Searching over 5,500,000 cases.

Buy This Entire Record For $7.95

Official citation and/or docket number and footnotes (if any) for this case available with purchase.

Learn more about what you receive with purchase of this case.


United States District Court, Northern District of New York

July 3, 2001


The opinion of the court was delivered by: Lawrence E. Kahn, United States District Judge


Presently before the Court are Plaintiff's objections to, and appeals of, decisions and orders of United States Magistrate Judge Ralph W. Smith dated December 20, 2000 (Docket No. 329), April 3, 2001 (Docket No. 339), April 19, 2001 (Docket No. 364), and April 24, 2001 (Docket No. 367), Plaintiff's motion for summary judgment (Docket No. 343) and a cross-motion for sanctions by the defendants from the Greater Amsterdam School District (Docket No. 383). The Court will address these matters seriatim.

I. Analysis

A. Discovery Orders

The standard to be used by a district court in reviewing a magistrate judge's determination of a non-dispositive issue is the "clearly erroneous or contrary to law" standard, while dispositive matters are reviewed "de novo." See Fed.R.Civ.P. 72; 28 U.S.C. § 636(b)(1)(A); Thomas E. Hoar, Inc. v. Sara Lee Corp., 900 F.2d 522, 525 (2d Cir. 1990); Tompkins v. R.J. Reynolds Tobacco Co., 92 F. Supp.2d 70, 74 (N.D.N.Y. 2000); Hasbrouck v. America Hous. Servs., Inc., 190 F.R.D. 42, 44 (N.D.N.Y. 1999).

Pretrial discovery matters are generally considered non-dispositive and are therefore subject to the clearly erroneous or contrary to law standard. See Thomas E. Hoar, 900 F.2d at 525; Hasbrouck, 190 F.R.D. at 44 (citing Doe v. Marsh, 899 F. Supp. 933, 934 (N.D.N.Y. 1995)). Moreover, magistrate judges are given broad discretion with respect to pre-trial discovery issues and "reversal is warranted only when that discretion is abused." Tompkins, 92 F. Supp.2d at 74 (citing Abrams v. General Elec. Co., No. 95-CV-1734, 1997 WL 458446, at *1 (N.D.N.Y. Aug. 4, 1997).

"A magistrate judge's finding is clearly erroneous when it is against the clear weight of the evidence or when the court has `the definite and firm conviction that a mistake has been committed.'" White Mop Wringer Co. of Canada Ltd. v. BT Capital Partners, Inc., No. 95-CV-565, 1997 WL 222380, at *2 (N.D.N.Y. April 29, 1997) (quoting United States v. United States Gypsum Co., 333 U.S. 364, 395 (1948)); see also Tompkins, 92 F. Supp.2d at 74. Moreover, that "reasonable minds may differ on the wisdom of granting [a party's] motion" does not mean that the decision is clearly erroneous or contrary to law. Pemrick v. Stracher, No. 9-CV-849, 1992 WL 697636, at *1 (N.D.N.Y. March 27, 1992).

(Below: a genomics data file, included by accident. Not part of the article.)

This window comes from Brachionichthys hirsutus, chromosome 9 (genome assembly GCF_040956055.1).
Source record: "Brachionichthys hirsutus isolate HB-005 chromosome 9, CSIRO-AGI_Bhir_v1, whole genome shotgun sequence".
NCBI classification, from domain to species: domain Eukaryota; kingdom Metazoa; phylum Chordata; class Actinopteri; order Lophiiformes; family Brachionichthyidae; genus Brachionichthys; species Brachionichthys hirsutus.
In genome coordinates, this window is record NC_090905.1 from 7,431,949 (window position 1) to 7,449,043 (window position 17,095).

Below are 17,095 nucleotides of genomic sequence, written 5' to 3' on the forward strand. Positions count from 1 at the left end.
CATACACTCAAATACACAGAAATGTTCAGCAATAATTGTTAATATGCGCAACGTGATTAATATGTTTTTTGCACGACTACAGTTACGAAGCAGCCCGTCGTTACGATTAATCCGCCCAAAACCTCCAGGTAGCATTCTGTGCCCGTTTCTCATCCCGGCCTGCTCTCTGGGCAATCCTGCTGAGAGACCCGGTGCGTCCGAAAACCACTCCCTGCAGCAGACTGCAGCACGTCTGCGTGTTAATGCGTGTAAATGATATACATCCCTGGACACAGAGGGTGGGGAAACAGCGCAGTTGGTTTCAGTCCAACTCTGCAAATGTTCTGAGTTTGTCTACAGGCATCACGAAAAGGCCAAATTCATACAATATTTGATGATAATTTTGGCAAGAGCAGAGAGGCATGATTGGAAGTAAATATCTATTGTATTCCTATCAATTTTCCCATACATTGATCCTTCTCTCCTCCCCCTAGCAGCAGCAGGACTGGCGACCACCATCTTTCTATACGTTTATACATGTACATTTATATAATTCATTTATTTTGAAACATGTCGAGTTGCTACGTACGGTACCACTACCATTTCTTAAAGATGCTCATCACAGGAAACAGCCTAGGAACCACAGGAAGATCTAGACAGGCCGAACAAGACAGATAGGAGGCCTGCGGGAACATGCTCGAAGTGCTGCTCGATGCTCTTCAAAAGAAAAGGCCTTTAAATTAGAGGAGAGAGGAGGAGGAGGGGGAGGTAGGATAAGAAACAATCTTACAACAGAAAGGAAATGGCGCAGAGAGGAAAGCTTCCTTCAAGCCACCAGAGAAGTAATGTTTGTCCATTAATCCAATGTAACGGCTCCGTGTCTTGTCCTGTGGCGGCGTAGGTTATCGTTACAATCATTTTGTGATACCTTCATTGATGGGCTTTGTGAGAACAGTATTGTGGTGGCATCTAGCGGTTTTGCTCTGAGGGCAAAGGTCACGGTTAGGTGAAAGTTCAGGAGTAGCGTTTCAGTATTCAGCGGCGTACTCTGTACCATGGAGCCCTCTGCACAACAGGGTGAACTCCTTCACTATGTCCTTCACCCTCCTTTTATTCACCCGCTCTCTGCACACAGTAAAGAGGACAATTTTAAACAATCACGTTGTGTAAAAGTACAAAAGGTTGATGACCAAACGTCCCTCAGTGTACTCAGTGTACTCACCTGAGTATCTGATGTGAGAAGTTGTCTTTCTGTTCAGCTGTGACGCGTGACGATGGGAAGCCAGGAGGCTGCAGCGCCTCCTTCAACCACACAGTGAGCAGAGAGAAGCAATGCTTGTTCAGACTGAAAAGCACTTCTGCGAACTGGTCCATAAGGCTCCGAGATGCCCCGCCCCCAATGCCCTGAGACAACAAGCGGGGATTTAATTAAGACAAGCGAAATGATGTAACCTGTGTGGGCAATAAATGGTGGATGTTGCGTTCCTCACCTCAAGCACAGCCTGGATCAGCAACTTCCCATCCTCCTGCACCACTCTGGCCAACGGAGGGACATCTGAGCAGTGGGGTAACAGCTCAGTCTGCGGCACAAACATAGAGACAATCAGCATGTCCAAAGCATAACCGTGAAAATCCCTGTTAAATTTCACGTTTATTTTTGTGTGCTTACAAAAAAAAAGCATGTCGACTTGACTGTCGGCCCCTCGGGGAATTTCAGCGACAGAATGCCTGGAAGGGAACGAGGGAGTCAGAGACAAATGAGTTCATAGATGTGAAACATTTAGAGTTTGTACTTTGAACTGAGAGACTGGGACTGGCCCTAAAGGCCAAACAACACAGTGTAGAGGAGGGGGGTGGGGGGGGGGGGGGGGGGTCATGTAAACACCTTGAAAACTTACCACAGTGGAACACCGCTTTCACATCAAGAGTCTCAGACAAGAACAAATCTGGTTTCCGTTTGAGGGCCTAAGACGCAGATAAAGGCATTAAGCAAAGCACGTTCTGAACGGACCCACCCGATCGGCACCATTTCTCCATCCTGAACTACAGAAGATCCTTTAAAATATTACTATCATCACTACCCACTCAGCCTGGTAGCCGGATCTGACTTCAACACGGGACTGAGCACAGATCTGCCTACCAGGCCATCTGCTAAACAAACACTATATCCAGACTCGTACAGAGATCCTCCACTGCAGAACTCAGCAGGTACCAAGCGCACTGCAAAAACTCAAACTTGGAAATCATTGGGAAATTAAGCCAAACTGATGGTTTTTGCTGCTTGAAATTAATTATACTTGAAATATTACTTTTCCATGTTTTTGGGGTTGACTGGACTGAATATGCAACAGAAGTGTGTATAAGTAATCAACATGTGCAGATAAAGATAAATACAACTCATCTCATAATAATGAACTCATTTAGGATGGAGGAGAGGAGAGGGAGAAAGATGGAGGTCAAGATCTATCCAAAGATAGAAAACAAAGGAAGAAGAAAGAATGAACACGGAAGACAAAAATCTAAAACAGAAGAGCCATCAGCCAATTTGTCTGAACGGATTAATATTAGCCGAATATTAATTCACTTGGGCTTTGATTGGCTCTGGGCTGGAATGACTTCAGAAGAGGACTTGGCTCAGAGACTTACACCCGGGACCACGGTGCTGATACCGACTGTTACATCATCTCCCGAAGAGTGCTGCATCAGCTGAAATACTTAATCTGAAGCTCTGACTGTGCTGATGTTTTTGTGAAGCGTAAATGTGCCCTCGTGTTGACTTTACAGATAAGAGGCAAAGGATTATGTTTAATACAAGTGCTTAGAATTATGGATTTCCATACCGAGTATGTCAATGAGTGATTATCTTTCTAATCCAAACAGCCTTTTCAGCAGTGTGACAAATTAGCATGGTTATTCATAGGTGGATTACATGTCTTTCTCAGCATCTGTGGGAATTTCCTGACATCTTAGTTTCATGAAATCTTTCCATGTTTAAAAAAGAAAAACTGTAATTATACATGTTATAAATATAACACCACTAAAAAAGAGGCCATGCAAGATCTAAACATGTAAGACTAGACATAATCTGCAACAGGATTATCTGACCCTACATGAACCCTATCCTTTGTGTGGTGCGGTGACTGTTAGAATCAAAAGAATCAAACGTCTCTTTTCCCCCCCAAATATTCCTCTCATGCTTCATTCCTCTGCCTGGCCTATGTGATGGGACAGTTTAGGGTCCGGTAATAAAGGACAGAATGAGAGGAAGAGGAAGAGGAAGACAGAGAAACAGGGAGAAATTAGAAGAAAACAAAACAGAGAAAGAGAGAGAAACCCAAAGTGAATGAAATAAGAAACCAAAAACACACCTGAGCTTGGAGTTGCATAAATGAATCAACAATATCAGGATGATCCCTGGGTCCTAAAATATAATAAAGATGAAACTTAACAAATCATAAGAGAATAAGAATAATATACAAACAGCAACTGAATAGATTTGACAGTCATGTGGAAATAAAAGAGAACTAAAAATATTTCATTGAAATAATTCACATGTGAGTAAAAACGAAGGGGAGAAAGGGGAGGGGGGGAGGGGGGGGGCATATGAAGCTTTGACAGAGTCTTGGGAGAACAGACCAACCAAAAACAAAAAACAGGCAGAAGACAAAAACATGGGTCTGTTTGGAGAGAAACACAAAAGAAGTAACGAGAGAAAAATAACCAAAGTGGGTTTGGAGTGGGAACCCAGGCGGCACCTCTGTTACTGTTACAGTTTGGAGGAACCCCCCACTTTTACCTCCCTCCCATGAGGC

1. December 20, 2000 Order

Pursuant to a previous order issued by Judge Smith, Plaintiff is precluded from serving any further interrogatories or document demands upon Defendants. After being denied, on several occasions, permission to file additional discovery requests, Plaintiff sought leave of the Court to serve defendant Cotugno with in excess of 500 requests for admission. The decision whether to allow such discovery under these circumstances is well within Magistrate Judge Smith's broad discretion. Judge Smith's decision to deny Plaintiff's request based on his determination that the requests for admission were thinly veiled interrogatories designed to avoid the effect of his previous orders was not an abuse of that discretion.

2. April 3, 2001 Decision

During the April 3, 2001 deposition of Dr. Nellie Bush, a non-party witness, United States Magistrate Judge David R. Homer was called upon by the parties to decide whether Plaintiff should have been precluded from seeking information or testimony concerning certain events that occurred after the termination of her employment. Again, the decision whether to allow these questions is well within the broad discretion of the magistrate judge. Upon a review of the record, the Court finds that Judge Homer did not abuse that discretion in these circumstances in determining that the information sought by Plaintiff was not relevant.

3. April 19, 2001 Order

By an order of April 5, 2000, Magistrate Judge Smith ordered defendant Cotugno to respond to outstanding interrogatories no later than May 12, 2000. Mr. Cotugno's former attorneys served the ordered responses in a timely manner on May 10, 2000. However, Plaintiff maintained that the answers were incomplete and evasive and, on July 31, 2000, demanded a supplemental response from defendant Cotugno's present counsel, who took over the case in July 2000.

Following additional correspondence between the parties, a supplemental response to the interrogatories was served on November 15, 2000.